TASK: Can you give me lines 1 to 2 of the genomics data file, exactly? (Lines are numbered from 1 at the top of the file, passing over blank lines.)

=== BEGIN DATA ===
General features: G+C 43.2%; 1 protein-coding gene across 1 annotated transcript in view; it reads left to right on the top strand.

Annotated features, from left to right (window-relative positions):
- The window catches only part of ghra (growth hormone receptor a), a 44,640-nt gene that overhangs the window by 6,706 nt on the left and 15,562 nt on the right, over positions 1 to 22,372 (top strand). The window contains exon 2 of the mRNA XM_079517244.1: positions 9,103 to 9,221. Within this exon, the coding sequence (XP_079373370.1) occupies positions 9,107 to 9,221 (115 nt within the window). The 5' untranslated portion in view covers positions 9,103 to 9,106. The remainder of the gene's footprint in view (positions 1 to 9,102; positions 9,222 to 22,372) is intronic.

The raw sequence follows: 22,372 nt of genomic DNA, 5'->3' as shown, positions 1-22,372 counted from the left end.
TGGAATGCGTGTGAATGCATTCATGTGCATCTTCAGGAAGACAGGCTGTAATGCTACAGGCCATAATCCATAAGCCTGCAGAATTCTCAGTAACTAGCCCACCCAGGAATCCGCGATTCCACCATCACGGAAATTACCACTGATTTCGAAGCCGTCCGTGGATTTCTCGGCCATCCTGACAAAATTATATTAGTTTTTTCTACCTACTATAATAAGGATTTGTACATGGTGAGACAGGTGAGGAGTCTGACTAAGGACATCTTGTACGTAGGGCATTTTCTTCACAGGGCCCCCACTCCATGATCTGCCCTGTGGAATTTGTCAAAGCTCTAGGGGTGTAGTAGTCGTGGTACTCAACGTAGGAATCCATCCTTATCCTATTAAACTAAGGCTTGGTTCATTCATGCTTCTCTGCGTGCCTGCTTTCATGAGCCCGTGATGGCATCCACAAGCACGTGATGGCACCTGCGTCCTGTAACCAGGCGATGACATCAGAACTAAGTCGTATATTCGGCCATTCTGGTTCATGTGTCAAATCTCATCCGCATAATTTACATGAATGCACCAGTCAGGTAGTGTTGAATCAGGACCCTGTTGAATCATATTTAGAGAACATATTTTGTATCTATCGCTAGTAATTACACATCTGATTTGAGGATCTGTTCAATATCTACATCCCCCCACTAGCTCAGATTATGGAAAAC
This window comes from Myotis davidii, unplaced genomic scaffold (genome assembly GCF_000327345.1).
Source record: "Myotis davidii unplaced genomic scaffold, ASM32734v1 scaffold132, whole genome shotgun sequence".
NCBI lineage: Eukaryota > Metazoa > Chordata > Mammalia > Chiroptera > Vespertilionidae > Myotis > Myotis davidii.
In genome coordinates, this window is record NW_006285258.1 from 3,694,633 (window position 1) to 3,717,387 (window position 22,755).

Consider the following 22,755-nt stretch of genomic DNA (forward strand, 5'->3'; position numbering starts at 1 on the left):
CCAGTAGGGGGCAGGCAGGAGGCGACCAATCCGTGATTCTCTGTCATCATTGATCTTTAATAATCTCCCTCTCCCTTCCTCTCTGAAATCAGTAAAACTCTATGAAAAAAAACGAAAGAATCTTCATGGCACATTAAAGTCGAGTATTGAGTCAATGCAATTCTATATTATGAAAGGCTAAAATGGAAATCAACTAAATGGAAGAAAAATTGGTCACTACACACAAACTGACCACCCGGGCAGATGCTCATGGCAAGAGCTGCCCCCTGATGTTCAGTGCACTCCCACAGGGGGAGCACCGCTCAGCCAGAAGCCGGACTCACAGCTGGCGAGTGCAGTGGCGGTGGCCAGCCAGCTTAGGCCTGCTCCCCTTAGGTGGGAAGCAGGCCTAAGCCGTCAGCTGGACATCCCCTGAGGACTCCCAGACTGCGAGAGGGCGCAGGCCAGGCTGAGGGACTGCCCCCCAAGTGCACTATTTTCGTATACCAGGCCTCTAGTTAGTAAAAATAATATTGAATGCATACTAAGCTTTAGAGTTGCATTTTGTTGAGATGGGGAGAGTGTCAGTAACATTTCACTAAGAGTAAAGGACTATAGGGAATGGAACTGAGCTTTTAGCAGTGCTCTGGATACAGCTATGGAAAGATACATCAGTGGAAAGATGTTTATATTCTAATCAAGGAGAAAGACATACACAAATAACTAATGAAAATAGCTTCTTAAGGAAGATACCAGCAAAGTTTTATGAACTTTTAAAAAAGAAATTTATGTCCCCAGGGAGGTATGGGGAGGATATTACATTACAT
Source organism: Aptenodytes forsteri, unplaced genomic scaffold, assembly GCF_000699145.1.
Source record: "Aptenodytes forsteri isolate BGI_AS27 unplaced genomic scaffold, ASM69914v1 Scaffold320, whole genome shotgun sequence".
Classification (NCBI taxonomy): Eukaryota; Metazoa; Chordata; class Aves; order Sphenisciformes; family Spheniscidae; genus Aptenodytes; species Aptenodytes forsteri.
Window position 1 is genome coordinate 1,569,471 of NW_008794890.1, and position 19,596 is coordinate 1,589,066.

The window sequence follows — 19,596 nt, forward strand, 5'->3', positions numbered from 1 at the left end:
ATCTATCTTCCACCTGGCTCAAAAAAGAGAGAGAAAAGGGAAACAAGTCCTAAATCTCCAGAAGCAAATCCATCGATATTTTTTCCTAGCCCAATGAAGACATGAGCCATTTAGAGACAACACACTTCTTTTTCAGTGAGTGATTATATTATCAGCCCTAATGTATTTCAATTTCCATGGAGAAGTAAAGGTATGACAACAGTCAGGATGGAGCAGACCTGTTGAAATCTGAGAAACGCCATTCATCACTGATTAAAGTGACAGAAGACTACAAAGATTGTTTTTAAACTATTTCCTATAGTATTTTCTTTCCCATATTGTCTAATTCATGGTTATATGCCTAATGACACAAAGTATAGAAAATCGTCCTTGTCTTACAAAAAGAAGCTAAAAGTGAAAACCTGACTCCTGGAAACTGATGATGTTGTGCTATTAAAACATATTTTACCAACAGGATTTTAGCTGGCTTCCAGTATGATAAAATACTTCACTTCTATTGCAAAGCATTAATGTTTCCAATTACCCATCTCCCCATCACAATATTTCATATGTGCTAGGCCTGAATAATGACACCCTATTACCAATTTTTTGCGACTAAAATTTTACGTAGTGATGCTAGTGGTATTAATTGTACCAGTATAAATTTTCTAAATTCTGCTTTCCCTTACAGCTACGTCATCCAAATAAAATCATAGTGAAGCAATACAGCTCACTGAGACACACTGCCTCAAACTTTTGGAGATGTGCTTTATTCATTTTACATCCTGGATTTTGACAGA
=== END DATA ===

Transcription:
General features: G+C 43.2%; 1 protein-coding gene across 1 annotated transcript in view; it reads left to right on the top strand.

Annotated features, from left to right (window-relative positions):